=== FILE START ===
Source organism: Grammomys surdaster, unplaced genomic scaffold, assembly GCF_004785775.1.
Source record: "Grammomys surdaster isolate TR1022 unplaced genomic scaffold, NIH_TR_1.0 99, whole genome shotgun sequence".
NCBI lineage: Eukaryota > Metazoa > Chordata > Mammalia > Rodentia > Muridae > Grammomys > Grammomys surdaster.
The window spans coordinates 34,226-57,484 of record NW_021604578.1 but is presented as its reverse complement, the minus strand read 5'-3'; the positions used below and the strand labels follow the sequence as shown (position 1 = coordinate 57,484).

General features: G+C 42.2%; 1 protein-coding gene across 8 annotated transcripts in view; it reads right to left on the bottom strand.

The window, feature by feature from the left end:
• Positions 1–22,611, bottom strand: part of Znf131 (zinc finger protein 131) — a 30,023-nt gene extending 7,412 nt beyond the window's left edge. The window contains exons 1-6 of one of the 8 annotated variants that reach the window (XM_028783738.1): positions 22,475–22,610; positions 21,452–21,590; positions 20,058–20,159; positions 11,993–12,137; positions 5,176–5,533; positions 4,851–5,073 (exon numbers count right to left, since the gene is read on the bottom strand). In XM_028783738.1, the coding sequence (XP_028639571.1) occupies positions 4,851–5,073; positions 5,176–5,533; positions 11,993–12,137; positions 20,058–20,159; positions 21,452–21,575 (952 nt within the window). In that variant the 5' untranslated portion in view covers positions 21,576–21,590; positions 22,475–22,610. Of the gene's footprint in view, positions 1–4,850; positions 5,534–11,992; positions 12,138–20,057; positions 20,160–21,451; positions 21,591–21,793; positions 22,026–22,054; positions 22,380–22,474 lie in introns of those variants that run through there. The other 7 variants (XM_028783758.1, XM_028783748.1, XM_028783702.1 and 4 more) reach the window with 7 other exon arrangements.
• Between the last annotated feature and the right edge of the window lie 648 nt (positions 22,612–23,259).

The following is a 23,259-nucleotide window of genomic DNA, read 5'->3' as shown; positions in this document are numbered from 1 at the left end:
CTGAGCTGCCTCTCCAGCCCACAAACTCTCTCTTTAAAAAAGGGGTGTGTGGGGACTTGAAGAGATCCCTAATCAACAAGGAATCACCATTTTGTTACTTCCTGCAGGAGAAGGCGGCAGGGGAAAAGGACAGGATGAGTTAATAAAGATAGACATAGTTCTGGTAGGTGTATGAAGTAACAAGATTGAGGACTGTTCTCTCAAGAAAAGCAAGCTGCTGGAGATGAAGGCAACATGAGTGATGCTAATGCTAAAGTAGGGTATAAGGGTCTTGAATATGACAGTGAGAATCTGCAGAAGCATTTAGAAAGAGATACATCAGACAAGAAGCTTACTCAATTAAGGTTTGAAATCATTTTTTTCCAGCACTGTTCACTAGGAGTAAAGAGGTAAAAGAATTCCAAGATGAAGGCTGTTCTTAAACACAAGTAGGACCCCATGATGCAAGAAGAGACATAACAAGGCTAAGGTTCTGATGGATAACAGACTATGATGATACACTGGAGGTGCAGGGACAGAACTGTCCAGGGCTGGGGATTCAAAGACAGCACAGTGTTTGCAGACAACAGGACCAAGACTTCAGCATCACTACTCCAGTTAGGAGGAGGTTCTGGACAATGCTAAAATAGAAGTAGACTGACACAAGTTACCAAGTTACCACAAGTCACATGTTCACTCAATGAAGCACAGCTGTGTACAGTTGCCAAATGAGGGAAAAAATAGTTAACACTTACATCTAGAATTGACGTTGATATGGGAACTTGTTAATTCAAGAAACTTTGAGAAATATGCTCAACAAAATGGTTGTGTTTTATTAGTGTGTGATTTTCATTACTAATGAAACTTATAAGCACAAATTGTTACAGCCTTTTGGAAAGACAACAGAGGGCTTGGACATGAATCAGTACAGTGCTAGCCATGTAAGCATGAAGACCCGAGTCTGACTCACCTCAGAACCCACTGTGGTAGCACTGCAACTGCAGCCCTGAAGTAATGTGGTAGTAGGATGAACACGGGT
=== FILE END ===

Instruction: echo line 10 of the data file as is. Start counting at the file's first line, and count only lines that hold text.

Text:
CTGAGCTGCCTCTCCAGCCCACAAACTCTCTCTTTAAAAAAGGGGTGTGTGGGGACTTGAAGAGATCCCTAATCAACAAGGAATCACCATTTTGTTACTTCCTGCAGGAGAAGGCGGCAGGGGAAAAGGACAGGATGAGTTAATAAAGATAGACATAGTTCTGGTAGGTGTATGAAGTAACAAGATTGAGGACTGTTCTCTCAAGAAAAGCAAGCTGCTGGAGATGAAGGCAACATGAGTGATGCTAATGCTAAAGTAGGGTATAAGGGTCTTGAATATGACAGTGAGAATCTGCAGAAGCATTTAGAAAGAGATACATCAGACAAGAAGCTTACTCAATTAAGGTTTGAAATCATTTTTTTCCAGCACTGTTCACTAGGAGTAAAGAGGTAAAAGAATTCCAAGATGAAGGCTGTTCTTAAACACAAGTAGGACCCCATGATGCAAGAAGAGACATAACAAGGCTAAGGTTCTGATGGATAACAGACTATGATGATACACTGGAGGTGCAGGGACAGAACTGTCCAGGGCTGGGGATTCAAAGACAGCACAGTGTTTGCAGACAACAGGACCAAGACTTCAGCATCACTACTCCAGTTAGGAGGAGGTTCTGGACAATGCTAAAATAGAAGTAGACTGACACAAGTTACCAAGTTACCACAAGTCACATGTTCACTCAATGAAGCACAGCTGTGTACAGTTGCCAAATGAGGGAAAAAATAGTTAACACTTACATCTAGAATTGACGTTGATATGGGAACTTGTTAATTCAAGAAACTTTGAGAAATATGCTCAACAAAATGGTTGTGTTTTATTAGTGTGTGATTTTCATTACTAATGAAACTTATAAGCACAAATTGTTACAGCCTTTTGGAAAGACAACAGAGGGCTTGGACATGAATCAGTACAGTGCTAGCCATGTAAGCATGAAGACCCGAGTCTGACTCACCTCAGAACCCACTGTGGTAGCACTGCAACTGCAGCCCTGAAGTAATGTGGTAGTAGGATGAACACGGGT